Escaped prisoner back in custody

A prisoner who went on the run after being sprung from the clutches of prison officers as they escorted him to hospital has been arrested, police have said.

Andrew Farndon, 26, has been at the centre of a nationwide manhunt since an armed accomplice helped him escape custody outside West Suffolk Hospital in Bury St Edmunds, Suffolk, on Wednesday evening.

Suffolk Police confirmed the prisoner, who is serving an indeterminate sentence for public protection, was in custody after being detained by officers from another force area. The force did not reveal where he was discovered.

A police spokesman said: “In relation to the investigation into the escape of Andrew Farndon from Bury St Edmunds on Wednesday evening, Suffolk Constabulary can confirm that Farndon has been detained by police and is in custody in another force area.”

Farndon’s arrest came as his mother made a public appeal urging him to contact police. Asking her son to hand himself in on Sky News, Kate Farndon said: “Hi Andy love, it’s mum. I would like to know that you’re ok, I would like to know how your wound is, if it’s serious, if you need medical attention, but most of all sweetheart, I would like you to hand yourself in.”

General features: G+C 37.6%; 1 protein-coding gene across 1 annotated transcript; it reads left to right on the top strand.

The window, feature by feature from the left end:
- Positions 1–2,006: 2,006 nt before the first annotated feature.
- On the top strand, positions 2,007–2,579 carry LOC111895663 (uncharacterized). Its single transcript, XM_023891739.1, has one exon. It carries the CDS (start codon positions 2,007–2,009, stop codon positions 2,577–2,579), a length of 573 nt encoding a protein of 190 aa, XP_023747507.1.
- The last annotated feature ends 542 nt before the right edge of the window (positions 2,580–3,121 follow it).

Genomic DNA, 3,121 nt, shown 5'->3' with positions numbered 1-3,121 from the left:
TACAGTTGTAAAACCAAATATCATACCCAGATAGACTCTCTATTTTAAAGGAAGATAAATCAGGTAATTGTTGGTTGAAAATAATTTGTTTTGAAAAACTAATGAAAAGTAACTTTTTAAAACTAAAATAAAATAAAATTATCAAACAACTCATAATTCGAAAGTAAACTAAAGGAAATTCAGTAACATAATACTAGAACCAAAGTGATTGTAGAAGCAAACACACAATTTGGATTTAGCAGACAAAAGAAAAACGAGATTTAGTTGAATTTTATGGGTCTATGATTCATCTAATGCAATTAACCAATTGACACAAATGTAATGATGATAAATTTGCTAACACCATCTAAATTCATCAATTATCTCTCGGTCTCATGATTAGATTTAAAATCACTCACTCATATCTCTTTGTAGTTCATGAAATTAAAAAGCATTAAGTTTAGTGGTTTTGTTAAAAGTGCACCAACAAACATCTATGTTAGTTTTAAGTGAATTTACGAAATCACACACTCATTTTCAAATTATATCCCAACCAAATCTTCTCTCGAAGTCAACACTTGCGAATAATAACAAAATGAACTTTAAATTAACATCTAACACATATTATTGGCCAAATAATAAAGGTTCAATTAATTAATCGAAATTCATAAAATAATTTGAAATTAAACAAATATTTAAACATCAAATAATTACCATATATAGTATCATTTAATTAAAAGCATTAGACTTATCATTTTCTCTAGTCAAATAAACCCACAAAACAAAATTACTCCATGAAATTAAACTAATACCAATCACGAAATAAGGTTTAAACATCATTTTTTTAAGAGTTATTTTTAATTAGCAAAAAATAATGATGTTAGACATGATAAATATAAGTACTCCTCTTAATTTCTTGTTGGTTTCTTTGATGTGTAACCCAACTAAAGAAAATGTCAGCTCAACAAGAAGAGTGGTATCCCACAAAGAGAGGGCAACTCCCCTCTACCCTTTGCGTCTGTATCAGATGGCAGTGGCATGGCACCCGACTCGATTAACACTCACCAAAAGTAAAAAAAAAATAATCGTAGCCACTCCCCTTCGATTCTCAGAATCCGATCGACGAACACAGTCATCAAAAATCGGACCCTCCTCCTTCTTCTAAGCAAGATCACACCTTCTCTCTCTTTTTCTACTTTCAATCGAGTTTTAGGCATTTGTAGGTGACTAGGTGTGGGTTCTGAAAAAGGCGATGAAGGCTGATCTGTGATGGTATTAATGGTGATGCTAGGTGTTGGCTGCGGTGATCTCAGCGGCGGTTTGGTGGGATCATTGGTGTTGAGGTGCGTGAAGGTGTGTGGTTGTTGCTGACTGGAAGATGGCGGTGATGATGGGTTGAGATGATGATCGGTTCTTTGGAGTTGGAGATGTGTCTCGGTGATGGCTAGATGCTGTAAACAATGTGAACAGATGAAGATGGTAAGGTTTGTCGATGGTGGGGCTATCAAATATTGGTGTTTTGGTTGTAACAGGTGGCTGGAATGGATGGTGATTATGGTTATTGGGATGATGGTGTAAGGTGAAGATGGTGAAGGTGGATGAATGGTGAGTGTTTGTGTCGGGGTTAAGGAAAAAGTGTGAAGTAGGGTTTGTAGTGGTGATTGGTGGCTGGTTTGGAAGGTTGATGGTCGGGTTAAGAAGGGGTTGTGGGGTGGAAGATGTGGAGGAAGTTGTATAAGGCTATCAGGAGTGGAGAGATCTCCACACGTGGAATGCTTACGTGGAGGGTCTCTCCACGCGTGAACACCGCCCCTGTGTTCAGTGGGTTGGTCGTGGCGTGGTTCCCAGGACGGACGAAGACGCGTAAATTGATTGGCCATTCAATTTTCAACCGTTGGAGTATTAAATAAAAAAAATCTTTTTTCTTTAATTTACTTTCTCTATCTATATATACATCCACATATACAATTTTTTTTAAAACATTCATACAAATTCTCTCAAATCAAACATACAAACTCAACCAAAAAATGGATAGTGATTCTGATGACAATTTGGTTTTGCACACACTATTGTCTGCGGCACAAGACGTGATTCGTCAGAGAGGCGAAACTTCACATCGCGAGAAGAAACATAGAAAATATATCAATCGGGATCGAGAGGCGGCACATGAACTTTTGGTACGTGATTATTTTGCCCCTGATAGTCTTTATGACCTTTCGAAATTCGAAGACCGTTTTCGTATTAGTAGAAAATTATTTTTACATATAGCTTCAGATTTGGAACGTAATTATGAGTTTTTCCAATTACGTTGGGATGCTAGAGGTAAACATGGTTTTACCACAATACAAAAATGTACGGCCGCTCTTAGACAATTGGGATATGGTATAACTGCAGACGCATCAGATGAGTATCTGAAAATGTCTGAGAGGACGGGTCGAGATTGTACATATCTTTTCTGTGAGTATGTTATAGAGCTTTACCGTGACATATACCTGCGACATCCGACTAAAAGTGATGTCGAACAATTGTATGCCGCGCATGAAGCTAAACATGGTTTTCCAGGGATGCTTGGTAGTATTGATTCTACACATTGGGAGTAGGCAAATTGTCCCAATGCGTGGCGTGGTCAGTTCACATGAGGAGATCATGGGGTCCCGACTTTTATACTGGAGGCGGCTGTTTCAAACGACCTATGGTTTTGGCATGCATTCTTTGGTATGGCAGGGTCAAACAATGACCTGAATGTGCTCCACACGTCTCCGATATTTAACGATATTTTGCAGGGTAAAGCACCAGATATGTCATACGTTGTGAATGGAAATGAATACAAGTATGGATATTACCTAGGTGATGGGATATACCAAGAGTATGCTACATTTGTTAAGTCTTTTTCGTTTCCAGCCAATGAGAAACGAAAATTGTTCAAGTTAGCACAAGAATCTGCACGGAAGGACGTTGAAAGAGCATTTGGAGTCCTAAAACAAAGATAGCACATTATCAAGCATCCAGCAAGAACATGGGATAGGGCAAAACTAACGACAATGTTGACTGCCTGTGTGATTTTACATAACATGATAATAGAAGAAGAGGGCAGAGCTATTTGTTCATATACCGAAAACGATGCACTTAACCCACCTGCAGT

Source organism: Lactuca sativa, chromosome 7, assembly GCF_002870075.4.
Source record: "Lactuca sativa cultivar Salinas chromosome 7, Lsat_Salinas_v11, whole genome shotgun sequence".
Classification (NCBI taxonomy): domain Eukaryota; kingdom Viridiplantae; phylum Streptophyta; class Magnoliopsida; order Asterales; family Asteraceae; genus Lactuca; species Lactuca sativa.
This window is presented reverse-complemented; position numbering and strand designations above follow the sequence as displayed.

It is understood Farndon suffered a knife wound at Highpoint prison in Stradishall, near Newmarket, before being taken to the West Suffolk Hospital’s Accident & Emergency (A&E) department in a taxi accompanied by two guards at 6.50pm on Wednesday evening.

On arrival, a waiting gunman confronted the male and female prison officials and threatened them with his weapon, before fleeing with Farndon across the car park.

His escape was the second in just a week, after an “extremely dangerous” category A prisoner, murder suspect John Anslow, was sprung from a prison van after it left Hewell Prison in Worcestershire. He remains at large.

Farndon previously escaped by leaping from the dock at Coventry Crown Court in 2007, but was sentenced in his absence to an indeterminate sentence for public protection (IPP) and told he must serve at least two years before being considered for parole.

He was found guilty of grievous bodily harm after a hammer attack that left his victim with a fractured skull, but officials only classed him as a category C prisoner – meaning he was deemed unlikely to make a determined escape attempt.

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